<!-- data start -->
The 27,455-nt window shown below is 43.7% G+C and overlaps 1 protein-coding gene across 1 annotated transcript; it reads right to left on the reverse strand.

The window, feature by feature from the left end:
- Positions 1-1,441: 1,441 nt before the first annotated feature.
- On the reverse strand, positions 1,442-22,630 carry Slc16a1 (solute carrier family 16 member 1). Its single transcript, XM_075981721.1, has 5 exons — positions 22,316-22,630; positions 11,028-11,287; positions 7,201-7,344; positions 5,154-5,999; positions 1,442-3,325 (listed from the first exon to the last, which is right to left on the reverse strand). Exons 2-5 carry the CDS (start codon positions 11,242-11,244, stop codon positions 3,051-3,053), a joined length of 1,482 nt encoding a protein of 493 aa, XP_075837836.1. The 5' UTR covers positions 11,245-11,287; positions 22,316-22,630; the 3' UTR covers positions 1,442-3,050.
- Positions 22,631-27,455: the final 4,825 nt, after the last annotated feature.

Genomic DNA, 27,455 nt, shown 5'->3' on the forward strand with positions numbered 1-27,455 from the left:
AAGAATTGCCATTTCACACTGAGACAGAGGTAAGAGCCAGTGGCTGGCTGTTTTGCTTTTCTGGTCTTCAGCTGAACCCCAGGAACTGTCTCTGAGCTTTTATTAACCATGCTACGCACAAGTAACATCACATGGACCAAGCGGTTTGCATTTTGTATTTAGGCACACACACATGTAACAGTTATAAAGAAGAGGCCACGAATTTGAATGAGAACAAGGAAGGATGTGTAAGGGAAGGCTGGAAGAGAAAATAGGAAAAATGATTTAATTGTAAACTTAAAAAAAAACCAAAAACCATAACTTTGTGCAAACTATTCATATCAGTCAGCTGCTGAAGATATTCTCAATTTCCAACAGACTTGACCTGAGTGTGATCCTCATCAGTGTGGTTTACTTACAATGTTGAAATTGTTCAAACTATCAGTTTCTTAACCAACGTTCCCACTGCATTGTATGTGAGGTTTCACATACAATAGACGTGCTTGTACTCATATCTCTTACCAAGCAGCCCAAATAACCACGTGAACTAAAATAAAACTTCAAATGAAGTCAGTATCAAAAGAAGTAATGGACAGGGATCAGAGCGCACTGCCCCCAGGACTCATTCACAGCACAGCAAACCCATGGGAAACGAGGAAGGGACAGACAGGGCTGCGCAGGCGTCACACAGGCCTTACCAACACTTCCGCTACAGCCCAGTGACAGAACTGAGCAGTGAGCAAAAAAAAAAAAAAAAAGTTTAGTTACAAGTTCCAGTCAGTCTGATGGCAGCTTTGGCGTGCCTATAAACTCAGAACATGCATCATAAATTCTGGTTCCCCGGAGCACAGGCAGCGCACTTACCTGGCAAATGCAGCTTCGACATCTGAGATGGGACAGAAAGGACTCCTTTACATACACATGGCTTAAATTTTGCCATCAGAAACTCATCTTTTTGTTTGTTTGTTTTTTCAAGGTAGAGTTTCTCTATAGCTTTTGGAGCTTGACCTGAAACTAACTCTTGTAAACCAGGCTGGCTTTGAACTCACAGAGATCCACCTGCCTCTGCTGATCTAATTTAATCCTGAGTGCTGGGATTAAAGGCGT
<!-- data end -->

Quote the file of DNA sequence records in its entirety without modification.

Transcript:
The 27,455-nt window shown below is 43.7% G+C and overlaps 1 protein-coding gene across 1 annotated transcript; it reads right to left on the reverse strand.

The window, feature by feature from the left end:
- Positions 1-1,441: 1,441 nt before the first annotated feature.
- On the reverse strand, positions 1,442-22,630 carry Slc16a1 (solute carrier family 16 member 1). Its single transcript, XM_075981721.1, has 5 exons — positions 22,316-22,630; positions 11,028-11,287; positions 7,201-7,344; positions 5,154-5,999; positions 1,442-3,325 (listed from the first exon to the last, which is right to left on the reverse strand). Exons 2-5 carry the CDS (start codon positions 11,242-11,244, stop codon positions 3,051-3,053), a joined length of 1,482 nt encoding a protein of 493 aa, XP_075837836.1. The 5' UTR covers positions 11,245-11,287; positions 22,316-22,630; the 3' UTR covers positions 1,442-3,050.
- Positions 22,631-27,455: the final 4,825 nt, after the last annotated feature.

Genomic DNA, 27,455 nt, shown 5'->3' on the forward strand with positions numbered 1-27,455 from the left:
AAGAATTGCCATTTCACACTGAGACAGAGGTAAGAGCCAGTGGCTGGCTGTTTTGCTTTTCTGGTCTTCAGCTGAACCCCAGGAACTGTCTCTGAGCTTTTATTAACCATGCTACGCACAAGTAACATCACATGGACCAAGCGGTTTGCATTTTGTATTTAGGCACACACACATGTAACAGTTATAAAGAAGAGGCCACGAATTTGAATGAGAACAAGGAAGGATGTGTAAGGGAAGGCTGGAAGAGAAAATAGGAAAAATGATTTAATTGTAAACTTAAAAAAAAACCAAAAACCATAACTTTGTGCAAACTATTCATATCAGTCAGCTGCTGAAGATATTCTCAATTTCCAACAGACTTGACCTGAGTGTGATCCTCATCAGTGTGGTTTACTTACAATGTTGAAATTGTTCAAACTATCAGTTTCTTAACCAACGTTCCCACTGCATTGTATGTGAGGTTTCACATACAATAGACGTGCTTGTACTCATATCTCTTACCAAGCAGCCCAAATAACCACGTGAACTAAAATAAAACTTCAAATGAAGTCAGTATCAAAAGAAGTAATGGACAGGGATCAGAGCGCACTGCCCCCAGGACTCATTCACAGCACAGCAAACCCATGGGAAACGAGGAAGGGACAGACAGGGCTGCGCAGGCGTCACACAGGCCTTACCAACACTTCCGCTACAGCCCAGTGACAGAACTGAGCAGTGAGCAAAAAAAAAAAAAAAAAGTTTAGTTACAAGTTCCAGTCAGTCTGATGGCAGCTTTGGCGTGCCTATAAACTCAGAACATGCATCATAAATTCTGGTTCCCCGGAGCACAGGCAGCGCACTTACCTGGCAAATGCAGCTTCGACATCTGAGATGGGACAGAAAGGACTCCTTTACATACACATGGCTTAAATTTTGCCATCAGAAACTCATCTTTTTGTTTGTTTGTTTTTTCAAGGTAGAGTTTCTCTATAGCTTTTGGAGCTTGACCTGAAACTAACTCTTGTAAACCAGGCTGGCTTTGAACTCACAGAGATCCACCTGCCTCTGCTGATCTAATTTAATCCTGAGTGCTGGGATTAAAGGCGT